On July 13, Aboriginal folk singer Panai (巴奈) performed at a press conference organized by academics and social activists to symbolically “surrender” under the Assembly and Parade Act (集會遊行法). More than 120 academics and social activists decided to turn themselves in to prosecutors for breaking the assembly law in a show of support for two professors who have been indicted for contravening the same act. Before singing, Panai asked who should turn themselves in.
The government should turn itself in, she said, and broke into song, playing her guitar. Panai’s music deeply moved those present.
Taiwan Association for Human Rights chairman Lin Chia-fan (林佳範) was indicted last month for standing outside the legislature and reading a eulogy for the Assembly and Parade Act.
National Taiwan University (NTU) sociology professor Lee Ming-tsung (李明璁) was indicted in May for supporting members of the Wild Strawberry Student Movement at a peaceful sit-in against proposed amendments to the act that are unconstitutional and would limit freedom of speech and assembly. The professors were expressing their disdain for an outdated and unacceptable law through non-violent, civil disobedience.
Freedom of assembly and association are ensured in Article 14 of our Constitution and on March 31, the legislature approved the ratification of the International Covenant on Civil and Political Rights and the International Covenant on Economic, Social and Cultural Rights, the latter of which guarantees the rights of our people to assemble and protest peacefully.
On May 14, President Ma Ying-jeou (馬英九) signed both covenants at a press conference at the Taipei Guest House in front of domestic and foreign journalists.
The implementation regulations for the covenants state that the government should identify and review any laws or administrative procedures that violate the covenants within two years. The Assembly and Parade Act should be first up for review. It is a relic of authoritarian rule.
The prosecutors responsible for indicting the professors were unwise: They hastily charged the pair under Article 29 of the Assembly and Parade Act, even though it may soon be scrapped. This attracted strong opposition from academics, prompting the biggest protest movement within years from the academic circle.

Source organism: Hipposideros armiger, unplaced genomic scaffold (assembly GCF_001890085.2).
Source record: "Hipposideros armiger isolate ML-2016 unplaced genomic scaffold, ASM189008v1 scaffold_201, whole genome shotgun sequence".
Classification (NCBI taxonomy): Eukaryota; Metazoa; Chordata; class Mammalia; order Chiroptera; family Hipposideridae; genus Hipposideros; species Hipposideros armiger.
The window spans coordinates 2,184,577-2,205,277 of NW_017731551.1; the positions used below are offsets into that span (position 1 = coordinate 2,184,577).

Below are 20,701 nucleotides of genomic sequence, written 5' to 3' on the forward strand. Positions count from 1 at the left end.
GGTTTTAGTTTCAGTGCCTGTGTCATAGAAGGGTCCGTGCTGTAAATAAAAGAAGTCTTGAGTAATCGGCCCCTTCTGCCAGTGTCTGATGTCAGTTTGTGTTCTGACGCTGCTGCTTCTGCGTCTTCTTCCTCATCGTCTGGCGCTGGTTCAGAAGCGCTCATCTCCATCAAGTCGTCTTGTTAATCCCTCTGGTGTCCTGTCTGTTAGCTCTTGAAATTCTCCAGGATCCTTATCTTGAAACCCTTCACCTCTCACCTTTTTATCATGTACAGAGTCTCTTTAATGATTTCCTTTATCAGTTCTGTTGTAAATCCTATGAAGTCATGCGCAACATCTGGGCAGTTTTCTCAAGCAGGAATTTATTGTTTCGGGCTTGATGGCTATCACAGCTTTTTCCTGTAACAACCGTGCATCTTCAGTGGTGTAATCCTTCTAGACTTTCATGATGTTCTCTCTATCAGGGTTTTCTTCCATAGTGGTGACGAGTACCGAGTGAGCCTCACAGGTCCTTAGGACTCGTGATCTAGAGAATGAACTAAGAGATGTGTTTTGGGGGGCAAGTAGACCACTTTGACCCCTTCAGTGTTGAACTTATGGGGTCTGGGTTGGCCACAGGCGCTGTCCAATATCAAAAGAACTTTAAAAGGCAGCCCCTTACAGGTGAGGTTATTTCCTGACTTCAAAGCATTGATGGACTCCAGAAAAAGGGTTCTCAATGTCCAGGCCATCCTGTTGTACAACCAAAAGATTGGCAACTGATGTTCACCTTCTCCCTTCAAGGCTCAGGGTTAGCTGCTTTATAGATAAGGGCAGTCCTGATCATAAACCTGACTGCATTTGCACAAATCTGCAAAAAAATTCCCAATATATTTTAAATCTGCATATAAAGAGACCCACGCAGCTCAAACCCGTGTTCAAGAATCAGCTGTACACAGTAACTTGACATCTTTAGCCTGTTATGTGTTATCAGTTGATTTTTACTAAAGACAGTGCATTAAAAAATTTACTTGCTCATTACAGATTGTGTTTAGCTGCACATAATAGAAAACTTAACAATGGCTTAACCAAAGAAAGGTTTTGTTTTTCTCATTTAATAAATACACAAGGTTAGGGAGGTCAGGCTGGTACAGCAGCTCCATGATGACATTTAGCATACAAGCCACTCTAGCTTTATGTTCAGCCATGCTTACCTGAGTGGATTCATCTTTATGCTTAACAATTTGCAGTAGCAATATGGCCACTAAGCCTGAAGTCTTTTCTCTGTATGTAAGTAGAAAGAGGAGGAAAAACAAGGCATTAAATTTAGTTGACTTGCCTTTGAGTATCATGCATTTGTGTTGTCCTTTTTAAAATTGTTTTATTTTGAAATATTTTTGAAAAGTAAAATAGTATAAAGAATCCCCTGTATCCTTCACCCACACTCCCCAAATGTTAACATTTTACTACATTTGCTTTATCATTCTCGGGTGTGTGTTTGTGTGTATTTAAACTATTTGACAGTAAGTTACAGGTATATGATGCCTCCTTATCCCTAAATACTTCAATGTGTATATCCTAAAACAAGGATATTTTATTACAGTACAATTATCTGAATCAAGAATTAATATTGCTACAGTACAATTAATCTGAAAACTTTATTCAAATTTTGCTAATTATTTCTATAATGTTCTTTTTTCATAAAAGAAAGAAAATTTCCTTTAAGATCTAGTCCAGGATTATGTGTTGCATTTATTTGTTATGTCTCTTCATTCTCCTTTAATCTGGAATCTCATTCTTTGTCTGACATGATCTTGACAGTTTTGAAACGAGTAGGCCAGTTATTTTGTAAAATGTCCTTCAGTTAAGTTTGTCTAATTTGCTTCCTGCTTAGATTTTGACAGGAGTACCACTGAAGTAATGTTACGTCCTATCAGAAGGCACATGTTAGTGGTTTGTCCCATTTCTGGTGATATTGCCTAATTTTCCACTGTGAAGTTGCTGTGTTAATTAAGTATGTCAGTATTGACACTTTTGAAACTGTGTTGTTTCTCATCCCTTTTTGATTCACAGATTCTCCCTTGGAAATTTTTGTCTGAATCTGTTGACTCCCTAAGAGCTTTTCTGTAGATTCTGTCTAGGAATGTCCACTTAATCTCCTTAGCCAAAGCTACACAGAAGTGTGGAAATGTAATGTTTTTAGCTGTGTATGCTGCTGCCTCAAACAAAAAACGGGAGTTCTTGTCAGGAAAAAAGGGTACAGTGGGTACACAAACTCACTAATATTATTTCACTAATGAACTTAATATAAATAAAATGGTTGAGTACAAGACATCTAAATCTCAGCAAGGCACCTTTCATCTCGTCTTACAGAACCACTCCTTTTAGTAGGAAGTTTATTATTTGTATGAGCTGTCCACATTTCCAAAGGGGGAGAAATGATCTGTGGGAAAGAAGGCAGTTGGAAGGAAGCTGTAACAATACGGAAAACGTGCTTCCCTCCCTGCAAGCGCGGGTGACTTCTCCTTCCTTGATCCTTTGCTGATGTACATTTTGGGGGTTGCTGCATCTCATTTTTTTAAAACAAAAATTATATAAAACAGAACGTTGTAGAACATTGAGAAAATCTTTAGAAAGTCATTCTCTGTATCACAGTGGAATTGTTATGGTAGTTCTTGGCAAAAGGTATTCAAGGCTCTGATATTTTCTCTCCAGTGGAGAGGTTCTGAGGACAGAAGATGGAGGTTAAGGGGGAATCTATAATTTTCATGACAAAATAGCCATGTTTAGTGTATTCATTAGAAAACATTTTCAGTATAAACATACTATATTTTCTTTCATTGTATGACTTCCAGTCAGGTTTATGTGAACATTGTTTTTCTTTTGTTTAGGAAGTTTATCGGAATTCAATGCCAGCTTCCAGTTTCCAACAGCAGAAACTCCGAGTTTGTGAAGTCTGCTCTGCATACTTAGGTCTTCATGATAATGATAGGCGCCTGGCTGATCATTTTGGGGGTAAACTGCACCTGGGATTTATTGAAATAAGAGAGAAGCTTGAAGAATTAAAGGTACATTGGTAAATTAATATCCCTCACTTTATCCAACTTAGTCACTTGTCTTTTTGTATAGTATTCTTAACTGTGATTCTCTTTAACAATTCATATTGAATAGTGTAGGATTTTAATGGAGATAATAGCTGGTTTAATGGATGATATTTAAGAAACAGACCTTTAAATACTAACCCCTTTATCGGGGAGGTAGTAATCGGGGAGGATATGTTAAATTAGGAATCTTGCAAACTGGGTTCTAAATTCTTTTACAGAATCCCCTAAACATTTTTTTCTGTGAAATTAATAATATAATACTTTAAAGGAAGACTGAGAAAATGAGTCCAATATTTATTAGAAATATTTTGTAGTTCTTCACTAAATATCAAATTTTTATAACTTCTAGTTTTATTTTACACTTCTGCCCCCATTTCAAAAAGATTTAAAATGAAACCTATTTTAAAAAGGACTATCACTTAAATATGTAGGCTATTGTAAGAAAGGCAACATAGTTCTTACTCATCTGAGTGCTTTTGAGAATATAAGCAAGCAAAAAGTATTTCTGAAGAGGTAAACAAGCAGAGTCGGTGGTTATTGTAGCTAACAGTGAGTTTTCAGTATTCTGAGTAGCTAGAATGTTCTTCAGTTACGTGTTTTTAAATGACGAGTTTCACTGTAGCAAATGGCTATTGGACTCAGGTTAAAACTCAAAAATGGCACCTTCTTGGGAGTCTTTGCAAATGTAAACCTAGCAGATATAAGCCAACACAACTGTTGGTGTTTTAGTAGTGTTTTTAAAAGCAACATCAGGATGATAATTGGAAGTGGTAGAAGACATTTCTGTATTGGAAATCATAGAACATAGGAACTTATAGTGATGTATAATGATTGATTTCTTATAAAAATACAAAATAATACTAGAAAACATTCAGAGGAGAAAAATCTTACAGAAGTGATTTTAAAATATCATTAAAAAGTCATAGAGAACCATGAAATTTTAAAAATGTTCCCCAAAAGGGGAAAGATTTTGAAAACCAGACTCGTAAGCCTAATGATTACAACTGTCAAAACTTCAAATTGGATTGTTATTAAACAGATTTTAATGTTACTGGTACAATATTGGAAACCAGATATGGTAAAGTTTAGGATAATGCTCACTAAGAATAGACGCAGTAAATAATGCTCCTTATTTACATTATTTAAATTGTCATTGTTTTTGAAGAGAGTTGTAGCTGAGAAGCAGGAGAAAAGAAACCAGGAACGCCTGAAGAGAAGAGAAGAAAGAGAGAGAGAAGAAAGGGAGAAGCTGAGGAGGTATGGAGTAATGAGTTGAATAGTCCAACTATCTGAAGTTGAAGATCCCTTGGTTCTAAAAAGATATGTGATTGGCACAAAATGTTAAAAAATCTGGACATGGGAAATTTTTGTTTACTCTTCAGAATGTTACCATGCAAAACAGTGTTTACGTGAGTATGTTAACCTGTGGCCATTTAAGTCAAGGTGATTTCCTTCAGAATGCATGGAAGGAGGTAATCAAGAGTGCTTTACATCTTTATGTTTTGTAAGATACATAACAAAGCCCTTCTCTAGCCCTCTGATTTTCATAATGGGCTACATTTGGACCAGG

Support for the protest quickly grew. Participants dared prosecutors to indict them, too, admitting that they had engaged in similar actions to Lee and Lin. The Judicial Reform Foundation gathered more than 50 lawyers in no time to back up the protest.
Are we supposed to believe that the prosecutors are unaware that the assembly law violates the Constitution? At the press conference, Lii Ding-tzann (李丁讚), a sociology professor from National Tsing Hua University, said he believed prosecutors were using Lin and Lee as an example to intimidate people into “choosing” to keep their criticism of public matters to themselves. Huang Jui-ming (黃瑞明), chairman of the Judicial Reform Foundation, who put together a team of lawyers to join the protest, said he suspected politics was influencing the judiciary in more than one way.
The movement had one goal — to express dissatisfaction. The participants are protesting an unjust law and political meddling with judges and prosecutors. The academics that participated come from various backgrounds. They included NTU law professors Yen Chueh-an (顏厥安), Lin Yu-hsiung (林鈺雄) and Chen Chao-ju (陳昭如), all of whom said they knowingly “broke” the law.
All the participants had a clear conscience and were not afraid of facing prosecutors.
As I watched each person turn themselves in by adding their names, academic institution and department to a list, I wanted to ask everyone in Taiwan the same question that Panai asked: Just who should be turning themselves in?
Lin Feng-jeng is a lawyer and executive director of the Judicial Reform Foundation.
TRANSLATED BY DREW CAMERON
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